#11 - JRL 7228
June 11, 2003
The Islamization of Central Asia: Politics, Economics and Society
Islam is by no means a new phenomenon in Central Asia. The degree to which Islam has played a role in the region, however, has changed along with those in power. Since the fall of the Soviet Union, many Central Asian populations have begun to reclaim more traditional forms of the religion after decades of scientific atheism promulgated by ruling communists. Alongside this embrace of a more traditional variety of the religion has been the increasing radicalization of Islam. An outgrowth of growing political oppression and economic marginalization in the countries of Central Asia, this new brand of Islam shows few signs of abating. The discontent that has driven the rebirth of Islam generally, and its radicalized form specifically, is caused also by inequality in education throughout Central Asian societies. Surprisingly, women are embracing Islam as one of the few alternatives to the existing power structure that has resulted in poverty and oppression. This meeting at the Wilson Center, co-sponsored by the Asia Program, the Kennan Institute and the Middle East Project examined the several factors that have shaped the current Islamization of Central Asia.
Central Asia’s introduction to Islam came early in the ninth century when the region’s leaders imported the religion from the Middle East, turning this foreign ideology into their own religion of power. Nazif Shahrani contended that Islam flourished uninterrupted until the Bolsheviks took control of the region and replaced traditional religions with their own brand of scientific atheism. Years of Soviet occupation created resentment among many Central Asians, and Islam came to personify all that was not Russian. Islam, in effect, became the new nationalism in Central Asia. After the fall of the Soviet Union, rulers of newly independent states adopted select parts of Islam as a means to legitimize their power, but the essence of the religion was discarded. The population is now beginning to reject the current corrupt leadership in Central Asia like the Soviets leaders before them—and Islam is growing.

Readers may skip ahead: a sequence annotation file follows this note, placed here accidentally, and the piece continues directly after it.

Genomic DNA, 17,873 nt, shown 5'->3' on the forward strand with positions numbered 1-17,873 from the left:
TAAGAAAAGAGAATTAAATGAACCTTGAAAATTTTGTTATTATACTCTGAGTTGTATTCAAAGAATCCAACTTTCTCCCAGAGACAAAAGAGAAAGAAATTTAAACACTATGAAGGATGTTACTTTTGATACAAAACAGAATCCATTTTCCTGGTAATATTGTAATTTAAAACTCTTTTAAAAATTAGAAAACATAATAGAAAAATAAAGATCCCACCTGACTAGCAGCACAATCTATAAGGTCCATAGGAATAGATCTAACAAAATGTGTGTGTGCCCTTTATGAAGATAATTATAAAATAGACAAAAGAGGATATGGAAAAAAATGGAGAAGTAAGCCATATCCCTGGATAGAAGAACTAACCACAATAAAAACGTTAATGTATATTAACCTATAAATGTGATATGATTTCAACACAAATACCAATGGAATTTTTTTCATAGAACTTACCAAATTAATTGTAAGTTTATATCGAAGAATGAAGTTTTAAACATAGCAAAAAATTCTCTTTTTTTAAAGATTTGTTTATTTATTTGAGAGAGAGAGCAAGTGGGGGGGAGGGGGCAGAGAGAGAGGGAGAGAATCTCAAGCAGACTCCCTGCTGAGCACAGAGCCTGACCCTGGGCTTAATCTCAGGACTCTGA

The religion’s growing popularity is characterized as a response to social problems. John Schoeberlein suggested that the failure of governments to reform, in addition to the lack of legal means to express dissent and affect change, has resulted in more people embracing Islam and some resorting to radical expressions of the religion. Pauline Jones Luong noted that the rise of radical political Islam in Central Asia is one of several mutually reinforcing trends such as increased militarism, the convergence of authoritarian regimes, and closed economies. Increased poverty and class stratification—the growing gap between societal elites and ordinary citizens—are developments that Schoeberlein suggested were at the root of radicalized Islam. Diminished economic reforms and trade barriers, according to Luong, contribute to discontent.
The unjust political and economic situations that have given rise to Islam throughout Central Asia can be felt in the education sector as well. Stephen Heyneman contended that pervasive corruption has led to a rather functionless education system. Notably, the education system is unjust—an ability to pay determines access to education. Moreover, the education system in Central Asia works against social cohesion—children are segregated by language and students are not taught about ethnic groups other than their own. Clearly, the current system breeds feelings of distrust, offering a further example as to why many embrace radicalized Islam.
While it is difficult to offer a homogenous view of the Islamization of women in Central Asia, Kathleen Kuehnast noted that all women in the region are at the center of a discussion on what role females should play in society—the rise of Islam, certainly, nation building and globalization are all factors in the debate. Although Islam has been used to justify reduced freedom for women in some parts of the world, the threat of poverty has led many women in Central Asia to embrace Islam.
The United States, and other international players, share some responsibility in the rise of corruption and thus increased radicalized Islam. According to Luong, U.S. policy ignores the underlying political and economic problems in Central Asia, promoting stability above all and preventing the emergence of any political Islam.
Central Asia is beset with a sad cycle of violence and oppression. Shireen Hunter noted that power elites are using the threat of radicalism to justify repressive policies. Yet, in reality, it was preexisting repressive policies that bred radicalism in the first place. It is the growing secular authoritarianism, and institutional “de-Islamization” over past 6 to 7 years that have caused radical forms of Islam to gain a following in Central Asia.
Islam has, in a sense, come to embrace the lost causes of Central Asia. Islamization is not the cause, but the symptom, of problems throughout the region. Shahrani noted that “If Islam was taken out of Central Asia, they would still have the same problems.” John Schoeberlein agreed, suggesting that radicalized Islam will not go away as long as there is an impulse driving people to radicalism.